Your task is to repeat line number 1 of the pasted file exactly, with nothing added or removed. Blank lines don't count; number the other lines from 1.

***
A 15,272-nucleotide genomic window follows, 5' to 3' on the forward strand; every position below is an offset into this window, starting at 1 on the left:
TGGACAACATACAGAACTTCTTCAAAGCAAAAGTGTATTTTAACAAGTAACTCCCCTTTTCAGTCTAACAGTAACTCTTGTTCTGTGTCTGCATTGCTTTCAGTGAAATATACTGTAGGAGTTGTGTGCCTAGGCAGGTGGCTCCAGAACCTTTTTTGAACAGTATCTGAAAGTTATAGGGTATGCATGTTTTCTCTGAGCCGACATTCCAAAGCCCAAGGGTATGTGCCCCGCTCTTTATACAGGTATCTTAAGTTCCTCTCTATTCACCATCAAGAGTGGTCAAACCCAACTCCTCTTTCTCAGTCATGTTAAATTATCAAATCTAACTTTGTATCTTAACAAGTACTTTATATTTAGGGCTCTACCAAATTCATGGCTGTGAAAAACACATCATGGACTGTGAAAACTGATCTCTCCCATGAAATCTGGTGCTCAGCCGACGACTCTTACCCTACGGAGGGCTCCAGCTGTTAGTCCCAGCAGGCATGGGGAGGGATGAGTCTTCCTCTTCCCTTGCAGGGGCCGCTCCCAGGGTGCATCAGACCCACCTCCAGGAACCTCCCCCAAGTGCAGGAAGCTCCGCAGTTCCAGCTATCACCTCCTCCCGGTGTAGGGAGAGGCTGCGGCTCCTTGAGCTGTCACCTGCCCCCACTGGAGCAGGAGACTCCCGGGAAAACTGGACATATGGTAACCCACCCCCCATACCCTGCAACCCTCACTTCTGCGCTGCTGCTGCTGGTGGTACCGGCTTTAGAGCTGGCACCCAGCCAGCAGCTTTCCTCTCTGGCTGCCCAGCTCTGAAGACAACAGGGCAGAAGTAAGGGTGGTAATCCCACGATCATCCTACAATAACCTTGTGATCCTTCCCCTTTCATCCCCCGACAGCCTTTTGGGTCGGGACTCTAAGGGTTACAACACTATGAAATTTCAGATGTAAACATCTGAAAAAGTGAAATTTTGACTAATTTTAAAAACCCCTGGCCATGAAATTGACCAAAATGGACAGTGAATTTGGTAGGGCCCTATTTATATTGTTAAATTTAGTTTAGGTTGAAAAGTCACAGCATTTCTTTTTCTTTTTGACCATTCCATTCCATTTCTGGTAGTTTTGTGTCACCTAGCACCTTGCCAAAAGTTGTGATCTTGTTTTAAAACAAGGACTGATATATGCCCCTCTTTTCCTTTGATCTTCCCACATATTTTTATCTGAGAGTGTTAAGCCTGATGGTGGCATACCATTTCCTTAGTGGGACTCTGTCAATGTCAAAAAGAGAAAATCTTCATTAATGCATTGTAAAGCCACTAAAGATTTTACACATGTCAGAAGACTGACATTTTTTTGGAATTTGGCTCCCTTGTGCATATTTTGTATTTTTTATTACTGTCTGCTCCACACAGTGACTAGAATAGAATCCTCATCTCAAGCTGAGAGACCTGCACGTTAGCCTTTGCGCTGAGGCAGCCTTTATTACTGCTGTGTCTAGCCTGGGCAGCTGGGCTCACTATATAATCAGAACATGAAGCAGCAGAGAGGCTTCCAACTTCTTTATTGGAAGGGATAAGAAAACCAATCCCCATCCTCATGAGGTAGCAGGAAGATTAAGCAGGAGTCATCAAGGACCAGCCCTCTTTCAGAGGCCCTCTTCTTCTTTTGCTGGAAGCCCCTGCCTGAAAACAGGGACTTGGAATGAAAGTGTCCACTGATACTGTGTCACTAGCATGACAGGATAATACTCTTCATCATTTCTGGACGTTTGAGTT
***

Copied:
A 15,272-nucleotide genomic window follows, 5' to 3' on the forward strand; every position below is an offset into this window, starting at 1 on the left: